Your business is a castle. And that castle needs protection in an increasingly digital and connected world. Although the large, corporate data breaches tend to grab headlines, attacks on smaller businesses are increasing because they may have less sophisticated online and cloud security practices in place. Plus, malware and inadvertent employee misuse tend to be more common in businesses without centralized IT policies and enforcement.
The good news is: applying basic security processes can help protect against many of the common threats we see today. Use online services, cloud and device technologies that offer built-in security features. And, most importantly, make your employees your first line of defense.
How can you have them help dig a digital moat to protect valuable business assets?
An initial checklist to help get you started:
Teach your employees about phishing emails, whether they’re coming through work or personal email accounts. Leverage the protections provided in Outlook.com to help protect against hackers. You can set up two-step verification, making it more difficult for a hacker to sign in, even if they’ve somehow learned your password. Microsoft Outlook comes with built-in anti-phishing detection to help prevent fraudulent email messages from reaching you in the first place.
Create strong passwords. We’re all guilty of it – using birthdays, names, and personal references as passwords. Consider using programs that randomly generate strong passwords. Or, have enforceable policies in place that require employees to change passwords regularly.
Keep antivirus software up to date. It seems like an annoyance, doesn’t it? Having to update your security software every time another version comes out. And yet, it’s the most effective way to keep protected against constantly-changing cyber threats. Microsoft helps to take the work off your plate by constantly monitoring and detecting threats, and making sure the latest protections are in place within their solutions. For example: in Windows 8.1 Pro, Windows Defender notifies you when a virus is detected and the specific action needed to resolve it. And Office 365 includes up-to-date spam and virus protection to better protect your email communication.
Protect your device. Be aware of the devices your employees use for work. Are they password protected? Is sensitive information winding up on personal devices? Consider managing devices for your team so you (and they) don’t have to worry. Microsoft provides built-in protection at every level of your technology platform, from the server to PCs to mobile devices. For example, with Mobile Device Management for Office 365 and Microsoft Intune you can remotely lock a device, wipe data, and reset a pin if the device is lost or stolen. And encourage employees to use a device tracking app or “find my phone” service that can ring, locate, lock, and erase a missing phone.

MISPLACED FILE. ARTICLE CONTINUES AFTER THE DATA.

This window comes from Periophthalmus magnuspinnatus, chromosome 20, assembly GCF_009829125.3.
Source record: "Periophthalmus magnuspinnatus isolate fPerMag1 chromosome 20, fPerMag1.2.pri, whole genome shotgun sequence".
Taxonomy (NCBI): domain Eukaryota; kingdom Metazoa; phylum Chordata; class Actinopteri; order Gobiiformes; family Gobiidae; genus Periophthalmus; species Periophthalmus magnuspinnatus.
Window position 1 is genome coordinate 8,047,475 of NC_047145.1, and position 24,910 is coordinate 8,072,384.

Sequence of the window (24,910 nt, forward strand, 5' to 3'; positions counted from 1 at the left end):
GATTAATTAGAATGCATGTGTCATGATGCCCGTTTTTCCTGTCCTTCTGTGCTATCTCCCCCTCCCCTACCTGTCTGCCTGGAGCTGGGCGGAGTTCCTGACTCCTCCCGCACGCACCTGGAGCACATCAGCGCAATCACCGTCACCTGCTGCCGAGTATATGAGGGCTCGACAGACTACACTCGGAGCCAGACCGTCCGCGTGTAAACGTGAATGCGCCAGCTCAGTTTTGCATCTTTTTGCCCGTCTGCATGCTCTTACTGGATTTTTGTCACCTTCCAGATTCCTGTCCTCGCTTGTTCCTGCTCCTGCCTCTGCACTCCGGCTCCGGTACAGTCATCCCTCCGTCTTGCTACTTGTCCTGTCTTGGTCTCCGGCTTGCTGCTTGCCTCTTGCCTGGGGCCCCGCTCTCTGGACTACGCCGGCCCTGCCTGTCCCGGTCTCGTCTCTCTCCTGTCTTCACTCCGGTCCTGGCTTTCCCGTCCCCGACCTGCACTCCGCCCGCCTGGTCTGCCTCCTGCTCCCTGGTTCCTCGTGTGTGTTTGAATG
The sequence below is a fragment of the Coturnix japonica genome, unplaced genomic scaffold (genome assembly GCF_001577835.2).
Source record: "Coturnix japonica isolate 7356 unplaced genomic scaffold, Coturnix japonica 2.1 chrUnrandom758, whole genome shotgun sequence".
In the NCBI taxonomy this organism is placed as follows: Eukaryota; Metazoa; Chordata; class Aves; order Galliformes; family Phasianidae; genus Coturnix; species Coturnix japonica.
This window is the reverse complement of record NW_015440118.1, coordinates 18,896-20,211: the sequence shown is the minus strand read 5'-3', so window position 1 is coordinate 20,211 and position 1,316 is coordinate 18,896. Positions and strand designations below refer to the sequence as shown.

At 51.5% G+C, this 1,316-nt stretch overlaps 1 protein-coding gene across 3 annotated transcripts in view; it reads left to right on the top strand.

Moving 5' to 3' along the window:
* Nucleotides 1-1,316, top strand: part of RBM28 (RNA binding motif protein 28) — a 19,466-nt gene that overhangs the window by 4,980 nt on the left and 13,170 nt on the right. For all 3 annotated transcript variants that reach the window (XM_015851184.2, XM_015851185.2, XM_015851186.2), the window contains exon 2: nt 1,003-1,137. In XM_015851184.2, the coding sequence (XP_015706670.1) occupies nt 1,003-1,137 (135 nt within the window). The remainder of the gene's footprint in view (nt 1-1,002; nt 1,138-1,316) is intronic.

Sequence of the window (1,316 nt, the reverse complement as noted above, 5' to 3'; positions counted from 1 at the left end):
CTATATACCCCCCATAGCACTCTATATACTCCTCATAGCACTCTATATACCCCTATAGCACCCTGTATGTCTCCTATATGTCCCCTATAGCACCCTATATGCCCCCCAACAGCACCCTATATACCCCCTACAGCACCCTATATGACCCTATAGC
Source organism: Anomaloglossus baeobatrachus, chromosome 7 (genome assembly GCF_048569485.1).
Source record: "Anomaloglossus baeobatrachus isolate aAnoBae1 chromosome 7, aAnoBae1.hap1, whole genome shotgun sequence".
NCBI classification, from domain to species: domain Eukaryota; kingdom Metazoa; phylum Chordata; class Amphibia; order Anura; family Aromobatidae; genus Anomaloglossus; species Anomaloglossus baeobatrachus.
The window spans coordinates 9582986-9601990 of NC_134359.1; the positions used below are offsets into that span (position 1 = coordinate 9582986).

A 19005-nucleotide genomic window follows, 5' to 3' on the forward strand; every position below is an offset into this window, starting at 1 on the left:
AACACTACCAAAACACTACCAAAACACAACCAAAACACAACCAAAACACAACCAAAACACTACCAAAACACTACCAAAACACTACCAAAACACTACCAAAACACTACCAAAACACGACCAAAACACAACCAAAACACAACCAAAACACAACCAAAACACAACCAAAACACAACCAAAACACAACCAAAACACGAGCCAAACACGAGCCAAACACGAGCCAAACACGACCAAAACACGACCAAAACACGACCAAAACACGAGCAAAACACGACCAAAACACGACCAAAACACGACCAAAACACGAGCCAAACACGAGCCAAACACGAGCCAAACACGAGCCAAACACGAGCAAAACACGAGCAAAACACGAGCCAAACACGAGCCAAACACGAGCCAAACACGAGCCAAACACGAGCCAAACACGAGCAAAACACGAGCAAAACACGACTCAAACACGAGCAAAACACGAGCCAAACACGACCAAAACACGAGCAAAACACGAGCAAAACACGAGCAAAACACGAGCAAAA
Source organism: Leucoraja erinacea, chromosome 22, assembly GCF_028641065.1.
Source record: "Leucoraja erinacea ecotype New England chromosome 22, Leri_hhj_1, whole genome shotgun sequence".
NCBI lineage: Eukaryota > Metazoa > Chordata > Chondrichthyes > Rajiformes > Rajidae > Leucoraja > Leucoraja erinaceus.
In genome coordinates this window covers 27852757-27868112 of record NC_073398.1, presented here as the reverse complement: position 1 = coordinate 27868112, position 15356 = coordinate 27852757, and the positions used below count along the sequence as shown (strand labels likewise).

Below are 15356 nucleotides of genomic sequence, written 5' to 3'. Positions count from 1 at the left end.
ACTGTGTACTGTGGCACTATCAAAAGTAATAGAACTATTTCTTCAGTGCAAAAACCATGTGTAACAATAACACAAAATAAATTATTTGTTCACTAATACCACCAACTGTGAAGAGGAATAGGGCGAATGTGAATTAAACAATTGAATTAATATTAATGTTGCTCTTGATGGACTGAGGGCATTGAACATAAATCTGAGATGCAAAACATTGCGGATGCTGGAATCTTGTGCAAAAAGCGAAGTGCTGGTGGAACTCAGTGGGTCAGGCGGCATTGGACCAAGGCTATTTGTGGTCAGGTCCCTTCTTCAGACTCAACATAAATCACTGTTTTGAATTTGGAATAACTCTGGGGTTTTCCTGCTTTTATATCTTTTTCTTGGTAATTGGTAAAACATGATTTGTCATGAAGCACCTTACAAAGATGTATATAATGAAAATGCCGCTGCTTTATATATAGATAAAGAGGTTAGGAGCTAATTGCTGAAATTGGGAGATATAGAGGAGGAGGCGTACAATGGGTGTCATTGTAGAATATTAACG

Keep sensitive data inside your doors. An organization’s data may remain on a personal device when employees leave a company. Encourage your employees to save business data in the cloud. OneDrive for Business files are automatically backed up. And Office 365 also offers the option to define clear permissions and access levels to those backup files. That way, when your employees walk out the door, your data stays with your business.
Protect email communication. If you are emailing a sensitive document, password protect it in Office (just click on File → Info →Protect Document →Encrypt with Password). Alternatively, save the document in the cloud, using OneDrive for Business, and simply send a link to the select people that need the information.
Introduce auto-updating browsers and software. Whenever possible, use automatic updates in your software applications to help guard your PC against viruses, spyware, and other malicious software in real time. Windows 8.1 Pro provides protection as soon as you start-up your device, always loading anti-malware software before any third-party applications. And its antivirus solution, Windows Defender, helps detect and stop the execution of known and unknown malware, as you employees browse the Web.